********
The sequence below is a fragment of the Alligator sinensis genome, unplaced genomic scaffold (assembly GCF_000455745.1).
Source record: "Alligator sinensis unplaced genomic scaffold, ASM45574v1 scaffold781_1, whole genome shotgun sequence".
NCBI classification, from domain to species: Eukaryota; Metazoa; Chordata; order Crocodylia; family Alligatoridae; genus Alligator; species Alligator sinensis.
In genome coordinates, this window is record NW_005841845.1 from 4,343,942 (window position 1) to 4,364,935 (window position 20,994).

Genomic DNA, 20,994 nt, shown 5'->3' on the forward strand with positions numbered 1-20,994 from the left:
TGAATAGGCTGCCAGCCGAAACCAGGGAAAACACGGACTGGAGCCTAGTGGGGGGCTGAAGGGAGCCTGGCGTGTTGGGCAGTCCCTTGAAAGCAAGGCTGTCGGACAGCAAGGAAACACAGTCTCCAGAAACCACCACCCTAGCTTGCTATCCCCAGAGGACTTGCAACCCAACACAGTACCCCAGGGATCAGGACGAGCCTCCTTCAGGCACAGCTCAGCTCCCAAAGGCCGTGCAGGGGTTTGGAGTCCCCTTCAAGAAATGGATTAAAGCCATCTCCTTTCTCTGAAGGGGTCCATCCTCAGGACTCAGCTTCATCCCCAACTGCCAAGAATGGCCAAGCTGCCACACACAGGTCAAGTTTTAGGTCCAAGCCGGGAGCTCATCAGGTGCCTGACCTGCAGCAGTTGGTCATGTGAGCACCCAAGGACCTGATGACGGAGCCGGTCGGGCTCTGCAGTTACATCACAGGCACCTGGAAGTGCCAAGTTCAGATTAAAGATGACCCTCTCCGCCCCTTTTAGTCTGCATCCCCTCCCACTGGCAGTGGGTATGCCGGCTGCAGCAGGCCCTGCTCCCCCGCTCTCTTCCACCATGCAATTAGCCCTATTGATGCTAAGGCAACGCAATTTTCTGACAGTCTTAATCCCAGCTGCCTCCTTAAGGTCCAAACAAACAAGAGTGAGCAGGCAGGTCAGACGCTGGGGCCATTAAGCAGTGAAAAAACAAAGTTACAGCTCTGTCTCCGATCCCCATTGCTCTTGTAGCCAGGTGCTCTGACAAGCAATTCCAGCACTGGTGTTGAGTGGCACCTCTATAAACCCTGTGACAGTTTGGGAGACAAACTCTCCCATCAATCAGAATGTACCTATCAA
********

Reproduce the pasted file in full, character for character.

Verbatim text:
The sequence below is a fragment of the Alligator sinensis genome, unplaced genomic scaffold (assembly GCF_000455745.1).
Source record: "Alligator sinensis unplaced genomic scaffold, ASM45574v1 scaffold781_1, whole genome shotgun sequence".
NCBI classification, from domain to species: Eukaryota; Metazoa; Chordata; order Crocodylia; family Alligatoridae; genus Alligator; species Alligator sinensis.
In genome coordinates, this window is record NW_005841845.1 from 4,343,942 (window position 1) to 4,364,935 (window position 20,994).

Genomic DNA, 20,994 nt, shown 5'->3' on the forward strand with positions numbered 1-20,994 from the left:
TGAATAGGCTGCCAGCCGAAACCAGGGAAAACACGGACTGGAGCCTAGTGGGGGGCTGAAGGGAGCCTGGCGTGTTGGGCAGTCCCTTGAAAGCAAGGCTGTCGGACAGCAAGGAAACACAGTCTCCAGAAACCACCACCCTAGCTTGCTATCCCCAGAGGACTTGCAACCCAACACAGTACCCCAGGGATCAGGACGAGCCTCCTTCAGGCACAGCTCAGCTCCCAAAGGCCGTGCAGGGGTTTGGAGTCCCCTTCAAGAAATGGATTAAAGCCATCTCCTTTCTCTGAAGGGGTCCATCCTCAGGACTCAGCTTCATCCCCAACTGCCAAGAATGGCCAAGCTGCCACACACAGGTCAAGTTTTAGGTCCAAGCCGGGAGCTCATCAGGTGCCTGACCTGCAGCAGTTGGTCATGTGAGCACCCAAGGACCTGATGACGGAGCCGGTCGGGCTCTGCAGTTACATCACAGGCACCTGGAAGTGCCAAGTTCAGATTAAAGATGACCCTCTCCGCCCCTTTTAGTCTGCATCCCCTCCCACTGGCAGTGGGTATGCCGGCTGCAGCAGGCCCTGCTCCCCCGCTCTCTTCCACCATGCAATTAGCCCTATTGATGCTAAGGCAACGCAATTTTCTGACAGTCTTAATCCCAGCTGCCTCCTTAAGGTCCAAACAAACAAGAGTGAGCAGGCAGGTCAGACGCTGGGGCCATTAAGCAGTGAAAAAACAAAGTTACAGCTCTGTCTCCGATCCCCATTGCTCTTGTAGCCAGGTGCTCTGACAAGCAATTCCAGCACTGGTGTTGAGTGGCACCTCTATAAACCCTGTGACAGTTTGGGAGACAAACTCTCCCATCAATCAGAATGTACCTATCAA